Prune Belly Syndrome: Incomplete Clinical Triad

Merdrignac A, Cusumano C and Sulpice L*

Department of Hepatobiliary and Digestive Surgery, Service de Chirurgie Hépatobiliaire et Digestive, CHU Pontchaillou, Rennes, France

*Corresponding Author:
Laurent Sulpice
Department of Hepatobiliary and Digestive Surgery
Service de chirurgie hépatobiliaire et digestive
CHU Pontchaillou, 2 rue Henri Le Guilloux
35033 Rennes, France
Tel: +33 299288498
Fax: +33 299284129
E-mail: [email protected]

Received date: February 12, 2018; Accepted date: February 16, 2018; Published date: February 18, 2018

Citation: Merdrignac A, Cusumano C, Sulpice L (2018) Prune Belly Syndrome: Incomplete Clinical Triad. Med Case Rep Vol.4 No.2:I58. doi:10.21767/2471-8041.100093

 
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Abstract

During the pregnancy of a caucasic woman, were detected polyhydramnios, omphalocele and pyelectasis. The karyotype was normal and both parents were not non-consanguineous. The baby was delivered vaginally at 37+5/7 weeks of gestational age. Apgar score was 5I and 6V while body weight, length and head circumference were 3000 gr, 48 cm and 34 cm, respectively.

Clinical Image

During the pregnancy of a caucasic woman, were detected polyhydramnios, omphalocele and pyelectasis. The karyotype was normal and both parents were not non-consanguineous. The baby was delivered vaginally at 37+5/7 weeks of gestational age. Apgar score was 5I and 6V while body weight, length and head circumference were 3000 gr, 48 cm and 34 cm, respectively.

Newborn was intubated and assisted with mechanical ventilation due to respiratory distress for 30 days. A large hernia of the abdominal viscera was also observed (Figure 1A). The infant showed a loose not hyperelastic skin, wrinkled at the root of the limbs, micrognathia, blepharophimosis, low-set ears with hypoplastic pavilions and ante-rotated ear lobes, the left lobe with dimples overlying and mild bladder distention.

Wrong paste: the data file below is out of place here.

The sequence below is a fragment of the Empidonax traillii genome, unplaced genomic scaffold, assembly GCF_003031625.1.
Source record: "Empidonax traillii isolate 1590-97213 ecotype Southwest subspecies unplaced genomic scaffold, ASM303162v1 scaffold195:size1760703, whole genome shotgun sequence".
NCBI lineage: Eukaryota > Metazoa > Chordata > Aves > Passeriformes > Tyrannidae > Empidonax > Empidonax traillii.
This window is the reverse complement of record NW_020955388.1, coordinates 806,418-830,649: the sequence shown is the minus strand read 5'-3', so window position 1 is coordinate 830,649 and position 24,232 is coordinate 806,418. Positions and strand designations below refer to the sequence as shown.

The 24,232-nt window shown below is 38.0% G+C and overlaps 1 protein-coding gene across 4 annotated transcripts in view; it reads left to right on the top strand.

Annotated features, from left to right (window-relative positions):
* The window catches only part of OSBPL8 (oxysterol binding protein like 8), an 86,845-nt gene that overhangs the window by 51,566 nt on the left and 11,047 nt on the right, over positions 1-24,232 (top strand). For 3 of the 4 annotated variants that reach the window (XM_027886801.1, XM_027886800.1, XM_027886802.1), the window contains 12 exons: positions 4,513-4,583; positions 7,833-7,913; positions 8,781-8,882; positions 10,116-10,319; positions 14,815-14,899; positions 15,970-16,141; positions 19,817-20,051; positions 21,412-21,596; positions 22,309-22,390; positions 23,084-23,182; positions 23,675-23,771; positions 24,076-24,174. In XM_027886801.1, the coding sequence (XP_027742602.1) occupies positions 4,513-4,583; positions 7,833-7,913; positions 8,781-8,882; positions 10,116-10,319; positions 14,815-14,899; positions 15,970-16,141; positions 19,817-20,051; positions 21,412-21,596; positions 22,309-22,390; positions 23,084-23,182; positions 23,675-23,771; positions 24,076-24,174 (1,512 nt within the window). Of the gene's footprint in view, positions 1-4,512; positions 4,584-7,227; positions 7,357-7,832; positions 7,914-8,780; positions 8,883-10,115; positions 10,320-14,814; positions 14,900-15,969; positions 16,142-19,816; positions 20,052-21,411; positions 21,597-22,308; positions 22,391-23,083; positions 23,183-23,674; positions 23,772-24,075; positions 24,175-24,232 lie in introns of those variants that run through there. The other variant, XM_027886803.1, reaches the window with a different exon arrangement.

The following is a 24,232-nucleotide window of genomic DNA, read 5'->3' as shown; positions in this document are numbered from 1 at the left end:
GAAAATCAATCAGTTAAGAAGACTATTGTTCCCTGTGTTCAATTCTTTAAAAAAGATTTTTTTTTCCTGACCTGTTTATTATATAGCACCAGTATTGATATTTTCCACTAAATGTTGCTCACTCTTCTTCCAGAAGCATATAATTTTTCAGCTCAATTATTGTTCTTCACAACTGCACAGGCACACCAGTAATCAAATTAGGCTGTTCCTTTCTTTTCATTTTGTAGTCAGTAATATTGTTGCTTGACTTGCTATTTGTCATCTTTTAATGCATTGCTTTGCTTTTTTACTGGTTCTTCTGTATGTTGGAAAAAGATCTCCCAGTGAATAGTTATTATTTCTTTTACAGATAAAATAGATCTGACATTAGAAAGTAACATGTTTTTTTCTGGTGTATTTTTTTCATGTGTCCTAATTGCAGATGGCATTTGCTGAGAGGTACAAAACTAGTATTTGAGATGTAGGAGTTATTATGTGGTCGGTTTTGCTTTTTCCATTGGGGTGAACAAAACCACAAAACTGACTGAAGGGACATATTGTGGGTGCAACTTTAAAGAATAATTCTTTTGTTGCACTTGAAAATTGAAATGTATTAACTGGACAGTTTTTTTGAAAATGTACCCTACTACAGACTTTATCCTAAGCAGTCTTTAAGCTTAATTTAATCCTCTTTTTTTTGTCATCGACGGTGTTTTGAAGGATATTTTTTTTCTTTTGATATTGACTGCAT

medical-case-reports-thoraco-abdominal

Figure 1: (A) The large abdominal hernia was noted on clinical examination and (B), the malformation of the rib cage was detected by thoraco-abdominal X-ray.

The thoraco-abdominal X-ray revealed a malformation of the ribcage with curved ribs (Figure 1B). Magnetic resonance image (MRI) showed thinning of the abdominal wall (Figure 2A) and the ultrasonography detected the hypotrophy of the rectus, oblique muscles and diastasis recti with stretching of the linea alba (Figure 2B). At 5 months old, the infant clinical conditions became stable; therefore, it was decided to postpone the operation.

medical-case-reports-hypotrophic

Figure 2: (A) T2-wighted MRI imaging showed significant thinning of the abdominal wall (thin long arrow) and (B), ultrasonography (LongView reconstruction) detected diastasis of hypotrophic recti (thin long arrow) with stretching of the linea alba (solid arrow).

Furthermore, Chan and Bird [1] and Digilio et al. [2] reported cases similar to Prune Belly phenotype with vertical transmission and isolated abdominal defect. We considered Prune Belly syndrome also if it was characterized by triad: cryptorchidism, abdominal wall and urinary tract’s abnormalities. Our patient, due to the incomplete triad, could be considered a PBS type III according to Woodard classification [3].

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